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Weaker-Than-Expected Car Sales Have Ripple Effect for SSR Portfolio

Car sales fell unexpectedly in March, boosting fears about bloated inventories and pricing pressure in an industry that many see as a key driver of the U.S. economy. This also reignited concerns about a subprime auto-loan bubble. Automotive industry analysts were expecting automakers to report increased sales in March compared to a year ago, which would have marked the first monthly increase this year. Instead, the results were worse than expected, even though carmakers have been using the low-interest-rate environment to offer generous discounts to clear out inventory.

General Motors (GM) reported a 1.6% sales increase in March compared to the same month a year ago. Ford Motor Co. (F) reported a 7.2% drop, as a decline in fleet and passenger-car sales more than offset truck deliveries. Fiat Chrysler Automobiles (FCAU) reported a 5% sales decline in March. Toyota Motor Corp. reported a 2.1% decline in sales, while Honda Motor Co. posted a 0.7% decline, according to The Wall Street Journal.

In all, automakers sold 1.6 million vehicles in March, according to Autodata Corp. This figure was 1.6% below the sales figures from March 2016. In addition, March’s seasonally adjusted annual sales pace, or SAAR, fell to 16.6 million, down from expectations that the figure would exceed 17 million following February’s SAAR or 17.6 million.

Automakers are boosting incentives to sell cars, but with mixed results. According to J.D. Power, the average sales incentive was $3,750 in March, or 10.3% of the sticker price. This is the highest level since the peak of the financial crisis in March 2009. In addition, J.D. Power also said that the number of days a vehicle sat on a dealer lot before being sold rose to 70 days in March, the highest level since July 2009.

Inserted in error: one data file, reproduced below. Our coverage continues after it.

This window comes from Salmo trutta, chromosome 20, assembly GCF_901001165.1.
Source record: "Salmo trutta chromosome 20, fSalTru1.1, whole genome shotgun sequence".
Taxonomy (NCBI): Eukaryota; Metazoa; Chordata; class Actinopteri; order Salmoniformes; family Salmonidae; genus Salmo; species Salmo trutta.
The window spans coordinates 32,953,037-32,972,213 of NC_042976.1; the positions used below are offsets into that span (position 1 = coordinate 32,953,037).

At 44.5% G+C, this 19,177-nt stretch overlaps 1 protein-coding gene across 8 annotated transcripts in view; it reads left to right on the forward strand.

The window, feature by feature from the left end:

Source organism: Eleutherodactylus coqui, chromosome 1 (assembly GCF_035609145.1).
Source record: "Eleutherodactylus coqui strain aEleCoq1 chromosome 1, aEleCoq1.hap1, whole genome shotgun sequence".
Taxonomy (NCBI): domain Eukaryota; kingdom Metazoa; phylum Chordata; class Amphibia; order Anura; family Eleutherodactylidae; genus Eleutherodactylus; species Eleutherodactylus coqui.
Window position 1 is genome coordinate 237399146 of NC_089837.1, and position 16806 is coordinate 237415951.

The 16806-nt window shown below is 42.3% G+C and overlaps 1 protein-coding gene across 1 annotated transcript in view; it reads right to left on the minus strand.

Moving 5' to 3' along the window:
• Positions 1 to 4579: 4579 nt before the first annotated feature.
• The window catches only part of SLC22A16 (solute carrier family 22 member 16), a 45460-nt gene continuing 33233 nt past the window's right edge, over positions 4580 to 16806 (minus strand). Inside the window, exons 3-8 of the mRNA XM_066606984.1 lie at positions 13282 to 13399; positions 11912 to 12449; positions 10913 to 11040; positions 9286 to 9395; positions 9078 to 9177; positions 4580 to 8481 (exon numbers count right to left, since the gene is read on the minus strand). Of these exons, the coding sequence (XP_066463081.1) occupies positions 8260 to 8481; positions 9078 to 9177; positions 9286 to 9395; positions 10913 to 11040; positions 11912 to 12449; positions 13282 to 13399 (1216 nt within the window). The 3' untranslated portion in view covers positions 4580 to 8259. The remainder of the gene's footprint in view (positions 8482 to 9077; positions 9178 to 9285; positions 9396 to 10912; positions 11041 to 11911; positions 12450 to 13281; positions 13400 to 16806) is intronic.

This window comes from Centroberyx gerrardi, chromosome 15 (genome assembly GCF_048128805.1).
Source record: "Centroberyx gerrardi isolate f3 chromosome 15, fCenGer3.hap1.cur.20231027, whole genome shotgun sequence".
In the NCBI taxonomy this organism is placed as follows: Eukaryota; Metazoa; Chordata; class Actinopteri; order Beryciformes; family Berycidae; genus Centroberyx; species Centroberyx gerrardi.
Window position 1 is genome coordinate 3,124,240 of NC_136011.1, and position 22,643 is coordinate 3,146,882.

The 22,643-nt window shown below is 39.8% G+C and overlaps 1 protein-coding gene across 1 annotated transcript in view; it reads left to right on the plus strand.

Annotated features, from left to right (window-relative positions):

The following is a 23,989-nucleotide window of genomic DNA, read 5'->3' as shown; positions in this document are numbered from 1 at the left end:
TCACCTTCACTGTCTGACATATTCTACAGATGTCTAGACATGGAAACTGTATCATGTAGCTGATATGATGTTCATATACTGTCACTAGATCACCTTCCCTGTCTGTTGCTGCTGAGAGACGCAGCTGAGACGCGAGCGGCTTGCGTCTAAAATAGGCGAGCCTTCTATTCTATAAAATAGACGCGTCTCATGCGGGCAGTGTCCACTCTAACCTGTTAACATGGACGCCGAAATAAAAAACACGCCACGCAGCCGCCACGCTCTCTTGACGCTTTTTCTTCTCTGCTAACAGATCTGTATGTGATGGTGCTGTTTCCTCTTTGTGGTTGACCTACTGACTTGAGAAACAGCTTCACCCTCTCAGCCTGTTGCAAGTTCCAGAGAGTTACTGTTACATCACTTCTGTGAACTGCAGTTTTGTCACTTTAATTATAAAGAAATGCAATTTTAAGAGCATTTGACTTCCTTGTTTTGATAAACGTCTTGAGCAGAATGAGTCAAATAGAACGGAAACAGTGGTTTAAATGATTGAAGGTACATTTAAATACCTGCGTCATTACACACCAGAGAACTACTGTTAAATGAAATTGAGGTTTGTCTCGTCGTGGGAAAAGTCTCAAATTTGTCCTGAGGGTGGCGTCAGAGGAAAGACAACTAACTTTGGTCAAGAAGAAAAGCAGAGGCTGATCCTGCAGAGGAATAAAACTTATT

While the SSR portfolio does not hold any car manufacturers, it is invested in auto parts makers. If auto sales continue to weaken, automakers could scale back production, which would lead to less demand for parts and accessories. Two SSR holdings fall into this category. Both stocks were among the weakest performers in the SSR portfolio this week and highlight three things when holding individual stocks. First, it is important to be aware of how seemingly unrelated data can impact stock prices. While neither of these companies produce cars, their revenues and earnings are heavily dependent on the strength of the auto industry. Secondly, having a well-diversified portfolio can partially protect you from poor performers in a specific sector or industry. Lastly, short-term volatility should not drive long-term investment decisions. At this point, we do not know if there is a fundamental shift taking place in the auto industry. Changes in company fundamentals would be the ultimate indicator. As investors, we mustn’t be swayed by near-term volatility and uncertainty. Having a well-defined, long-term investment plan will see you through such periods without letting emotions drive you to make poor decisions. That is the focus of the SSR investment approach, which uses four distinct stock selection methodologies to build a well-diversified portfolio designed to outperform the market over the long term.

Senior Financial Analyst, AAII
SSR Investment Committee
wayne@aaii.com
@WayneTaaii

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The Stock Superstars Report (SSR) publication was developed to educate individual investors on how to build a stock portfolio using a mix of strategies. The SSR is designed to provide all the information you need to manage a stock portfolio as well as to teach you about timely investment principles relating to the SSR portfolio and stock investing in general.

 

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